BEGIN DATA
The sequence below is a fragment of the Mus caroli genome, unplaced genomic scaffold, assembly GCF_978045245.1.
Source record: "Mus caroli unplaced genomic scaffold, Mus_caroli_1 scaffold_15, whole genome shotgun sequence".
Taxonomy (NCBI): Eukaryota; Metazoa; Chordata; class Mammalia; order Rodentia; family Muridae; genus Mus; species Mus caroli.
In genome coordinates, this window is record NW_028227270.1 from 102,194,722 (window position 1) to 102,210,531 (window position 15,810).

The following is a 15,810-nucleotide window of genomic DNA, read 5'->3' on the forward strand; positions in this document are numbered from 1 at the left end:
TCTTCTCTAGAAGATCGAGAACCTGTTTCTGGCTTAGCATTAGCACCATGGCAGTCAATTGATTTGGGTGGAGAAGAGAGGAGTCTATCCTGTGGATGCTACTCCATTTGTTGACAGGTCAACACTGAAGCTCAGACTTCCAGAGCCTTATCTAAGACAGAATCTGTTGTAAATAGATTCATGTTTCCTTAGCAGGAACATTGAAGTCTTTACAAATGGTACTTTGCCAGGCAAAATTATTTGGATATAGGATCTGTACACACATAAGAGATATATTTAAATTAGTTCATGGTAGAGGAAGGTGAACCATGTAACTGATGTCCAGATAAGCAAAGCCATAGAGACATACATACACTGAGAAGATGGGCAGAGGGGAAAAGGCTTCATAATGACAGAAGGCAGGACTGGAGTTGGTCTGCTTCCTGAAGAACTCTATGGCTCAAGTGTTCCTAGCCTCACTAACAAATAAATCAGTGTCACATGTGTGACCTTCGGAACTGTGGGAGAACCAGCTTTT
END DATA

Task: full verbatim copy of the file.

The sequence below is a fragment of the Mus caroli genome, unplaced genomic scaffold, assembly GCF_978045245.1.
Source record: "Mus caroli unplaced genomic scaffold, Mus_caroli_1 scaffold_15, whole genome shotgun sequence".
Taxonomy (NCBI): Eukaryota; Metazoa; Chordata; class Mammalia; order Rodentia; family Muridae; genus Mus; species Mus caroli.
In genome coordinates, this window is record NW_028227270.1 from 102,194,722 (window position 1) to 102,210,531 (window position 15,810).

The following is a 15,810-nucleotide window of genomic DNA, read 5'->3' on the forward strand; positions in this document are numbered from 1 at the left end:
TCTTCTCTAGAAGATCGAGAACCTGTTTCTGGCTTAGCATTAGCACCATGGCAGTCAATTGATTTGGGTGGAGAAGAGAGGAGTCTATCCTGTGGATGCTACTCCATTTGTTGACAGGTCAACACTGAAGCTCAGACTTCCAGAGCCTTATCTAAGACAGAATCTGTTGTAAATAGATTCATGTTTCCTTAGCAGGAACATTGAAGTCTTTACAAATGGTACTTTGCCAGGCAAAATTATTTGGATATAGGATCTGTACACACATAAGAGATATATTTAAATTAGTTCATGGTAGAGGAAGGTGAACCATGTAACTGATGTCCAGATAAGCAAAGCCATAGAGACATACATACACTGAGAAGATGGGCAGAGGGGAAAAGGCTTCATAATGACAGAAGGCAGGACTGGAGTTGGTCTGCTTCCTGAAGAACTCTATGGCTCAAGTGTTCCTAGCCTCACTAACAAATAAATCAGTGTCACATGTGTGACCTTCGGAACTGTGGGAGAACCAGCTTTT